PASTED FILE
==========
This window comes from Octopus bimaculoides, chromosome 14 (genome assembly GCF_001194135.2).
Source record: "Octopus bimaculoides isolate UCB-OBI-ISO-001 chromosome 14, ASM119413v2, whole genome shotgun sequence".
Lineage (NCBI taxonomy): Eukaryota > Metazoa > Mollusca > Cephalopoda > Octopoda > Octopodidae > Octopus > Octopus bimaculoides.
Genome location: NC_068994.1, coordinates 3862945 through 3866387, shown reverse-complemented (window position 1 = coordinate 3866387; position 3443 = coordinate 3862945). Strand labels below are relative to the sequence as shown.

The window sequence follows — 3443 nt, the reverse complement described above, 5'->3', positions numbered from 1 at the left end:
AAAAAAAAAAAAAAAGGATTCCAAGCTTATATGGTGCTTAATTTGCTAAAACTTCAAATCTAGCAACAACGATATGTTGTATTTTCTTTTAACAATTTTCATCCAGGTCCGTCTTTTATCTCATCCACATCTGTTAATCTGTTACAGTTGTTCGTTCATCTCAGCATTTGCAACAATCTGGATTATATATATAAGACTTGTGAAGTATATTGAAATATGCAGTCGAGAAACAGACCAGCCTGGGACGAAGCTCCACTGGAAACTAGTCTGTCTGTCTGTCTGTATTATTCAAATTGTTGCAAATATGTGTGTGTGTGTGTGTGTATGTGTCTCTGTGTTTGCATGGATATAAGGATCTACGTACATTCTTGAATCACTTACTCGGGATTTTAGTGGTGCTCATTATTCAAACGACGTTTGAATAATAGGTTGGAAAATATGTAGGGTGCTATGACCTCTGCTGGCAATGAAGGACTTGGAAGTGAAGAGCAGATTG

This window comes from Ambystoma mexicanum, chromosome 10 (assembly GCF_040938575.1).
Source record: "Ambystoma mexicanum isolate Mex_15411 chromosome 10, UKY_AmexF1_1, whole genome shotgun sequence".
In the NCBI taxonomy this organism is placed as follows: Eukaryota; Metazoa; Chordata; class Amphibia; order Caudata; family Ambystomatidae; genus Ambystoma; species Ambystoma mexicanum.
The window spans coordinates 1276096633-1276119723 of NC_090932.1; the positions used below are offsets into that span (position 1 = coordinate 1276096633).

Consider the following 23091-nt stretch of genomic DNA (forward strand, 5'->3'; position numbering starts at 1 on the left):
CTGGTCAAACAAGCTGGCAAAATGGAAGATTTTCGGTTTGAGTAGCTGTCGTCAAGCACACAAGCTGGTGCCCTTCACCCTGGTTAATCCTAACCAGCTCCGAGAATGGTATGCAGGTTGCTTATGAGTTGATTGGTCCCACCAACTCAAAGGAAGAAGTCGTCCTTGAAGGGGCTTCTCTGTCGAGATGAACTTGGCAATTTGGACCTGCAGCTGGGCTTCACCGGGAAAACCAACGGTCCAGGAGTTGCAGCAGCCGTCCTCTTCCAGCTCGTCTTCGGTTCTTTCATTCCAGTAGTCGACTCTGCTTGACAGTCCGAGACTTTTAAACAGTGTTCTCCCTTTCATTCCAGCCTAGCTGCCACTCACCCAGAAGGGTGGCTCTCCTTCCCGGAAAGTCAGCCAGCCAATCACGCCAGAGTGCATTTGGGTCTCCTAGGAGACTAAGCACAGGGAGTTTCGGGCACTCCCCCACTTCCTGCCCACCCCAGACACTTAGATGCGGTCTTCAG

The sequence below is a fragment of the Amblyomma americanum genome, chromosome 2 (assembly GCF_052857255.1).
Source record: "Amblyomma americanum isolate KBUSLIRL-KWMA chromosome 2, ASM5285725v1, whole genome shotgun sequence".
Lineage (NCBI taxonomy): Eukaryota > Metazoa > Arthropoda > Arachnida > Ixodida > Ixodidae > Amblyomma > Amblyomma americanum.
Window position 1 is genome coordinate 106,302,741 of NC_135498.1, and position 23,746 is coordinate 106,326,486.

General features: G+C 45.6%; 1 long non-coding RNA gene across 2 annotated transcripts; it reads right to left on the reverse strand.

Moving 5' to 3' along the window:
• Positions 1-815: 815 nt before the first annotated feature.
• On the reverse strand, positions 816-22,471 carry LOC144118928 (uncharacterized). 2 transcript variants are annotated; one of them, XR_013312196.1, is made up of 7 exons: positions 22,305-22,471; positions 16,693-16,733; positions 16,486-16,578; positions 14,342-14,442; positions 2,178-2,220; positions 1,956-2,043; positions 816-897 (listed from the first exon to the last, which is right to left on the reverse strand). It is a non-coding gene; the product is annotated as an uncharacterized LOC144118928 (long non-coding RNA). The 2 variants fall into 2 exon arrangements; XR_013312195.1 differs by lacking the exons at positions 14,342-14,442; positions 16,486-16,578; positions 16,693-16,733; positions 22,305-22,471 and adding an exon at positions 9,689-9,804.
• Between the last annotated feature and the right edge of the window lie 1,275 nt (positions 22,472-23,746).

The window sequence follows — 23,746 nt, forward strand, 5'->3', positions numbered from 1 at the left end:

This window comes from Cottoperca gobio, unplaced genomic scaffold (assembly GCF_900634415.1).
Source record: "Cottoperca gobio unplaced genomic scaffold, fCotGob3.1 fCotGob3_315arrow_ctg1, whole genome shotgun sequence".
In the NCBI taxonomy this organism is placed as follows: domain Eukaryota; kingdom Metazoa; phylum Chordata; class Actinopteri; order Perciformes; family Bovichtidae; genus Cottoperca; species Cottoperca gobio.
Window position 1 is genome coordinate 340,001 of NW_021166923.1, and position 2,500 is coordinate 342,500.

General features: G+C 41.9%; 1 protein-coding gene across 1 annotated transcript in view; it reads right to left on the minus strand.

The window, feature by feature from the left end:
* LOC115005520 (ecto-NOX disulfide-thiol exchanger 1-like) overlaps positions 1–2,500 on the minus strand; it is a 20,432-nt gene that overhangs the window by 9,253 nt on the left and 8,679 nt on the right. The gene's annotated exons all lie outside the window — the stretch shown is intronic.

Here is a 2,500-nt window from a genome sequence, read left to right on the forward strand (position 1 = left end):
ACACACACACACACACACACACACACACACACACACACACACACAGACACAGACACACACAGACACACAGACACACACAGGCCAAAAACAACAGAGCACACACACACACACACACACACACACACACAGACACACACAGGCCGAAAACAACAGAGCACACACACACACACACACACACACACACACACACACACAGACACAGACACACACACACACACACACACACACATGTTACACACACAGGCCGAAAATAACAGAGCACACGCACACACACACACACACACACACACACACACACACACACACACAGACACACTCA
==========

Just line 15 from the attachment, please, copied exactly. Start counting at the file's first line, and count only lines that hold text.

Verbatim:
Lineage (NCBI taxonomy): Eukaryota > Metazoa > Arthropoda > Arachnida > Ixodida > Ixodidae > Amblyomma > Amblyomma americanum.